Click here for Anger – Part 1: Self-Directed Anger
Others-Directed Anger:
Most expressions of anger are inappropriate. Yet, displays of wrath are common; fits of rage appear commonplace. Others-Directed Anger affects the offender and the offended. Many of us have unwittingly ended up as the recipient of someone else’s exhibition of anger. It is estimated that more than 20% of people in the United States ineffectively struggle with anger issues. When you consider the number of people that these angry people comes in contact with on a daily basis, is it surprising that we typically witness or experience someone’s anger several times a week?

Consider even these few statistics from one study:

32% agreed they had a family member who has significant trouble controlling their anger.
More than 12% of these same people also have trouble controlling their own anger.
28% of people stated they worry about the level of anger they experience.
20% stated they have ended a relationship because of reasons related to anger issues.
25,000 Americans are killed by another person each year.

Common forms of Others-Directed Anger include the following:

Impulsive/Habitual Anger — These people have a short fuse and explode without considering the consequences. They are known to fly off the handle.
Intentional Anger — These people use anger to intimidate, threaten, and bully others in order to get what they want.
Defensive Anger/Retaliatory Anger — These [...]

31 12, 2013

Anger – Part 1: Self-Directed Anger

By |December 31st, 2013|Anger and Rage, News & Events|Comments Off on Anger – Part 1: Self-Directed Anger|

Defined:
Anger is defined by dictionary.com as a strong feeling of displeasure and belligerence aroused by a wrong; wrath; ire. Medicinenet.com defines anger as an emotional state that may range in intensity from mild irritation to intense fury and rage. Anger has physical effects including raising the heart rate, blood pressure, and the levels of both adrenaline and noradrenaline. Additionally, anger can cause muscle tension, headache or migraine, and decreased mental clarity. Anger as an emotion can be very instructive; however, acting on that anger is often destructive. Anger, the emotion, signals the fact that something or someone has come between you and a desired goal of yours; it becomes a call to action.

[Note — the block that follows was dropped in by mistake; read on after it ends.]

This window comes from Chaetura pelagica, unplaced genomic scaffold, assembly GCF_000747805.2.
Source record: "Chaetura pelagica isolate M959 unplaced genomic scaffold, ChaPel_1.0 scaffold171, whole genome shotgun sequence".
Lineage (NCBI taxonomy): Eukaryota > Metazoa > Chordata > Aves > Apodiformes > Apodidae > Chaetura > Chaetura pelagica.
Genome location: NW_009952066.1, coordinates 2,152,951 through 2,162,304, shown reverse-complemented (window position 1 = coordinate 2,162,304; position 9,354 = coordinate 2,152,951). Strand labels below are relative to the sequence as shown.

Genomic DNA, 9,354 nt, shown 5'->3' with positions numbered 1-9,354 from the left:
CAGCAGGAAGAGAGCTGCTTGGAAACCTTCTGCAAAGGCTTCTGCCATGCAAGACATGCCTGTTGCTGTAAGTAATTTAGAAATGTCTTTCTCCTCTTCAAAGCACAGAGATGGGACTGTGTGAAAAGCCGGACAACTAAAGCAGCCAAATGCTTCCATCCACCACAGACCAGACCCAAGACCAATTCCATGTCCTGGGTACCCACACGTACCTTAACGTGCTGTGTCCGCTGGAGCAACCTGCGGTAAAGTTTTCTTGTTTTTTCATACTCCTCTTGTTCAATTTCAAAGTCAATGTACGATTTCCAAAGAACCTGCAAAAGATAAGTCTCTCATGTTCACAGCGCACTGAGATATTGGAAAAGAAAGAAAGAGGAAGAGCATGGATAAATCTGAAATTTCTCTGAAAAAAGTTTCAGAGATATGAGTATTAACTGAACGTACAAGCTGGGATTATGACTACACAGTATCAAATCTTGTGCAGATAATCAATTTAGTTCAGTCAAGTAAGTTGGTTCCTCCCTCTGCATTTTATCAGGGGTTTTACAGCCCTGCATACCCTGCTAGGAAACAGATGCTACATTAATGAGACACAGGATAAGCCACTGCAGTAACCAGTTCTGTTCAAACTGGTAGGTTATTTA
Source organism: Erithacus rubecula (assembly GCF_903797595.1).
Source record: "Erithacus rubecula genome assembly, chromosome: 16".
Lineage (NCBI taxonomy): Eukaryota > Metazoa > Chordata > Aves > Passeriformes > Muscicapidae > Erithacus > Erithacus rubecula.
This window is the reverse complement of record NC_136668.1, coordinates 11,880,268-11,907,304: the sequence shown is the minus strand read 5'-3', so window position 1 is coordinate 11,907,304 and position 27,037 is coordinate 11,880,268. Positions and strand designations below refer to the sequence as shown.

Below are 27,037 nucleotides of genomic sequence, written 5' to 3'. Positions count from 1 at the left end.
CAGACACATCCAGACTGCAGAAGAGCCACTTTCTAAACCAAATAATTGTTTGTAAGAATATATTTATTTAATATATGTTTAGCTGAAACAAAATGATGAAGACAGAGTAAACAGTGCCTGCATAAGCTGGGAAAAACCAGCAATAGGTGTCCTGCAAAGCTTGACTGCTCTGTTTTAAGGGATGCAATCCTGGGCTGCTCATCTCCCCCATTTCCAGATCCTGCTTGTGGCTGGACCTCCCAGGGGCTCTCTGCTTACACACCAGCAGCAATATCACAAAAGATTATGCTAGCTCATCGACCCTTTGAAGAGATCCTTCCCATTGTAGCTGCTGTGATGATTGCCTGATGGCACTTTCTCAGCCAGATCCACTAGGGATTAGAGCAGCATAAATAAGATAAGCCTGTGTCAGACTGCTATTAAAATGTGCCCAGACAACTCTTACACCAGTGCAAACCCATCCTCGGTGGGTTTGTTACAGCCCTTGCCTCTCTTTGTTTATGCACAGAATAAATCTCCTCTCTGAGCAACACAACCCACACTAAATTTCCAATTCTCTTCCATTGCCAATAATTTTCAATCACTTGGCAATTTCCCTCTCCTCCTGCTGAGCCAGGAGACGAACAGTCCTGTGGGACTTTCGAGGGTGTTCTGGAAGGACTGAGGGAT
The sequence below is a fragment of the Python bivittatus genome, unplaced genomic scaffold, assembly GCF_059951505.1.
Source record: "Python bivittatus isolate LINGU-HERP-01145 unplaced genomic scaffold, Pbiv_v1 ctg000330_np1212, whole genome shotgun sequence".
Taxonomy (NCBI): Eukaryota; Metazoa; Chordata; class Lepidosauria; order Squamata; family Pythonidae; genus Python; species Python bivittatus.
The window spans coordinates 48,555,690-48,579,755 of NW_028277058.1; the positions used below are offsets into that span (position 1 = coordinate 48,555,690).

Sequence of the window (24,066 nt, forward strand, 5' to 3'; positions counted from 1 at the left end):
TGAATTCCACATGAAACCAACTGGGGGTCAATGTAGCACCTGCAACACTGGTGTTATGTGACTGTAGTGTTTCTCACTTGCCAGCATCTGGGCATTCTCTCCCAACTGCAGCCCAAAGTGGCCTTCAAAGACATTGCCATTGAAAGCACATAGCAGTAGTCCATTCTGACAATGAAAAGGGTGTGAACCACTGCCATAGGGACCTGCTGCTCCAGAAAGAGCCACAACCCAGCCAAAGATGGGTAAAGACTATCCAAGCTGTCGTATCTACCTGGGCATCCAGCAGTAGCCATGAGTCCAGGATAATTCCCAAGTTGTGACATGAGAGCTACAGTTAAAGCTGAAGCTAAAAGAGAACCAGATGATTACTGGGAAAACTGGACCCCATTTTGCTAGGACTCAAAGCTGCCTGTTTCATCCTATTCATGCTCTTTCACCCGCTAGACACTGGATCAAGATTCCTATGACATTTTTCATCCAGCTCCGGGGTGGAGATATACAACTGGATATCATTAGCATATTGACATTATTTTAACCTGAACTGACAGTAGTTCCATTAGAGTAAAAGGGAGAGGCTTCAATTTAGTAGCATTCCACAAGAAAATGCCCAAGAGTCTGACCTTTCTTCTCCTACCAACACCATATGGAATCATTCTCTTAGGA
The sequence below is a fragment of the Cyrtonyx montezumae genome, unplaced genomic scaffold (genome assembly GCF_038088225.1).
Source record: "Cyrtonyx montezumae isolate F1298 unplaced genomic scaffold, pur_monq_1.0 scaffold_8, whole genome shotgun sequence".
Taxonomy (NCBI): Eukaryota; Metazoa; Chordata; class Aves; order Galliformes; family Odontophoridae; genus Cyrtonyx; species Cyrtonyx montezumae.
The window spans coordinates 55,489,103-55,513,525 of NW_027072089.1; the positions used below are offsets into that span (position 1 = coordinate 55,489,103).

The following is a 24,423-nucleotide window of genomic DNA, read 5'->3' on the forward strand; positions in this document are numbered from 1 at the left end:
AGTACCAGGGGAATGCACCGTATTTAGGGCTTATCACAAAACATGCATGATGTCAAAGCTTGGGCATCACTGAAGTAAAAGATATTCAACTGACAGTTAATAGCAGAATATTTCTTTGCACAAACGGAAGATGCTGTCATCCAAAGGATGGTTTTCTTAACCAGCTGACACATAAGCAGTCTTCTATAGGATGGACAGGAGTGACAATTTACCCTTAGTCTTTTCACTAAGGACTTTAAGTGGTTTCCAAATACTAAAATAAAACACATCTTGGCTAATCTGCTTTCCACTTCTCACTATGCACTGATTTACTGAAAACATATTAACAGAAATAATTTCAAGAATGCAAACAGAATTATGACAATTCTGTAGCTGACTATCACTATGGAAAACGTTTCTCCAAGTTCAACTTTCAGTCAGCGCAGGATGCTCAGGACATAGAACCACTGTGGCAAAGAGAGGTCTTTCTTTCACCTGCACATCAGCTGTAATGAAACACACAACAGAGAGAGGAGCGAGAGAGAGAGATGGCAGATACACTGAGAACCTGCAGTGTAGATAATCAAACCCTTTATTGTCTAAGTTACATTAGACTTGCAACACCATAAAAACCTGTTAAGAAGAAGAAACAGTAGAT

Types of Anger:
Anger is a general term used to describe any number of different forms and degrees of this emotion. Displays of anger may range from mild expressions of agitation to extreme fits of rage. There are many types of identifiable anger, with a dozen of these being among the most commonly recognized. A few types of anger are healthy forms of emotional expression that prompt change in self or relationships, while unhealthy manifestations include self-directed anger or others-directed anger. These are numerous and may, in fact, be dangerous.

Self-Directed Anger:
Self-Directed anger is anger directed inwardly at oneself. It is anger that may sit silently for some time, but eventually, it may become like a fire that rages. Once it reaches this point, it may lead to inappropriate outbursts of anger that land on unsuspecting, innocent victims. Research reveals that most people turn 90% of their anger toward themselves. This self-directed anger becomes the result of an attempt to control and contain the emotion of anger. Many consider it easier to [...]